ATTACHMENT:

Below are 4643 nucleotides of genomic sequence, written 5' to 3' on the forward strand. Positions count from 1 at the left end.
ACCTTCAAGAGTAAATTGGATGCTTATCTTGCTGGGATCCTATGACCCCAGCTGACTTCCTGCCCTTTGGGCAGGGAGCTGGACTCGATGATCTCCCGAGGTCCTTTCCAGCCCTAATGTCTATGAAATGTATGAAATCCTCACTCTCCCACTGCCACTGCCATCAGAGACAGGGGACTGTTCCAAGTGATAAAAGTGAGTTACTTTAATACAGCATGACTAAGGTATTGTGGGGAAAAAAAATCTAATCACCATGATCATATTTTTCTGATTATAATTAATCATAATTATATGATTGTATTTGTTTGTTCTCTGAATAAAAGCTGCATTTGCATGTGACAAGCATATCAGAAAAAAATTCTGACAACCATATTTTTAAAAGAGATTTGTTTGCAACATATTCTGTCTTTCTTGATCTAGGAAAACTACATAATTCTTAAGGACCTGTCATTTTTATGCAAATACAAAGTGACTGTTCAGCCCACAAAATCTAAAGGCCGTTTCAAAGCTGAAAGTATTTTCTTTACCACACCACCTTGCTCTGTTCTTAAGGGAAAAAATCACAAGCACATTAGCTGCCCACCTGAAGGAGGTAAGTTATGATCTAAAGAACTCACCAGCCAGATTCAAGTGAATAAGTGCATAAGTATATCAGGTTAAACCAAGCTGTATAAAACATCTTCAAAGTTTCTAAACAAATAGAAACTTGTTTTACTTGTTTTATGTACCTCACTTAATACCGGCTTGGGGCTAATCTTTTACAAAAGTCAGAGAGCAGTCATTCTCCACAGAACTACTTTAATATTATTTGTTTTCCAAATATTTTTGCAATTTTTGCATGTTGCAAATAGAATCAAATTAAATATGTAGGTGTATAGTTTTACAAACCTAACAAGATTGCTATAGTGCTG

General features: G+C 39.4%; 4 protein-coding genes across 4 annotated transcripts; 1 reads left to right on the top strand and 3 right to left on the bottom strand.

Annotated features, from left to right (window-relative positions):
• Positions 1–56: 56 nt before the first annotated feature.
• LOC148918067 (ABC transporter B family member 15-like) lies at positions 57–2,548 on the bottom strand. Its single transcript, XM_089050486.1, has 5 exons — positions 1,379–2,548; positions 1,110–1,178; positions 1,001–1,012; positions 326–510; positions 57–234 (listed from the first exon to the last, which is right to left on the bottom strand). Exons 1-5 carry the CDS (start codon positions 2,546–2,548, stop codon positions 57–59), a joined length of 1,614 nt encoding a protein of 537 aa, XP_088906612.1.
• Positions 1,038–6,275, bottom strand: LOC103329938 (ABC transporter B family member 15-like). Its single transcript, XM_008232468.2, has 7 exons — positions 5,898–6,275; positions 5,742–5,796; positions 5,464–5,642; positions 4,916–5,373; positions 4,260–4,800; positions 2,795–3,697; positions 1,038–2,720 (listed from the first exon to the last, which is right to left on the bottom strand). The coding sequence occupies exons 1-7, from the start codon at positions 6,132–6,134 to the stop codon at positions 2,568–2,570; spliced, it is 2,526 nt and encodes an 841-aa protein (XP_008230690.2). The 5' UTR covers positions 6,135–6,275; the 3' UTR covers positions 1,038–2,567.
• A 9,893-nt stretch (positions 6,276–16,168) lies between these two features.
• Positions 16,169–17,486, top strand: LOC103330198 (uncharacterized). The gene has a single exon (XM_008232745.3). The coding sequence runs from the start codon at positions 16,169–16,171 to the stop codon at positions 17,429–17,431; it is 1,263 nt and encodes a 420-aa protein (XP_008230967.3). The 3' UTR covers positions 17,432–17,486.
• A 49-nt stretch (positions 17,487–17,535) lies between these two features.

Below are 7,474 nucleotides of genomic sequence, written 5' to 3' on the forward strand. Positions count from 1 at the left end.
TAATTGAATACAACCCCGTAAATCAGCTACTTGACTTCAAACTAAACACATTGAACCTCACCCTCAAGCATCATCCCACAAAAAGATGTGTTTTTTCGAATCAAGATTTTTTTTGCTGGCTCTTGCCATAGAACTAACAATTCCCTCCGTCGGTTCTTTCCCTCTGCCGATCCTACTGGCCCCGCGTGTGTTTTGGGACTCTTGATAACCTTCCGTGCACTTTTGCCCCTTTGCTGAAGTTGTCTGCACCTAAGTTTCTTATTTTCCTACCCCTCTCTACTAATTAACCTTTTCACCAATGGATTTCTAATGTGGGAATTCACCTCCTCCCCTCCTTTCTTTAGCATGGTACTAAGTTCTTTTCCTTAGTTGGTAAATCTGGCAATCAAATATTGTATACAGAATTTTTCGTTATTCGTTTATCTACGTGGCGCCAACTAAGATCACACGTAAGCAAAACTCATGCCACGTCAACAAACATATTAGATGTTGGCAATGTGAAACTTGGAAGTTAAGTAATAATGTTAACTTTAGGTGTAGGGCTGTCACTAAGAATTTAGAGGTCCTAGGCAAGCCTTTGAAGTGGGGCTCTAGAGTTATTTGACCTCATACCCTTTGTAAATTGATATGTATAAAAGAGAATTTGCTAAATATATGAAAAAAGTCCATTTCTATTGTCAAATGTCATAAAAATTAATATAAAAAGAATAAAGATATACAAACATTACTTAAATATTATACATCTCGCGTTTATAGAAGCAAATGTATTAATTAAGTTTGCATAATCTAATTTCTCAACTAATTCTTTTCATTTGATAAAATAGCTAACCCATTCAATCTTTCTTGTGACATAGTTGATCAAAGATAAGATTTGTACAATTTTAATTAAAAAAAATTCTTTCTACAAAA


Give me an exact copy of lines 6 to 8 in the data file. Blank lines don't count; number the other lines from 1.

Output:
• LOC148918067 (ABC transporter B family member 15-like) lies at positions 57–2,548 on the bottom strand. Its single transcript, XM_089050486.1, has 5 exons — positions 1,379–2,548; positions 1,110–1,178; positions 1,001–1,012; positions 326–510; positions 57–234 (listed from the first exon to the last, which is right to left on the bottom strand). Exons 1-5 carry the CDS (start codon positions 2,546–2,548, stop codon positions 57–59), a joined length of 1,614 nt encoding a protein of 537 aa, XP_088906612.1.
• Positions 1,038–6,275, bottom strand: LOC103329938 (ABC transporter B family member 15-like). Its single transcript, XM_008232468.2, has 7 exons — positions 5,898–6,275; positions 5,742–5,796; positions 5,464–5,642; positions 4,916–5,373; positions 4,260–4,800; positions 2,795–3,697; positions 1,038–2,720 (listed from the first exon to the last, which is right to left on the bottom strand). The coding sequence occupies exons 1-7, from the start codon at positions 6,132–6,134 to the stop codon at positions 2,568–2,570; spliced, it is 2,526 nt and encodes an 841-aa protein (XP_008230690.2). The 5' UTR covers positions 6,135–6,275; the 3' UTR covers positions 1,038–2,567.
• A 9,893-nt stretch (positions 6,276–16,168) lies between these two features.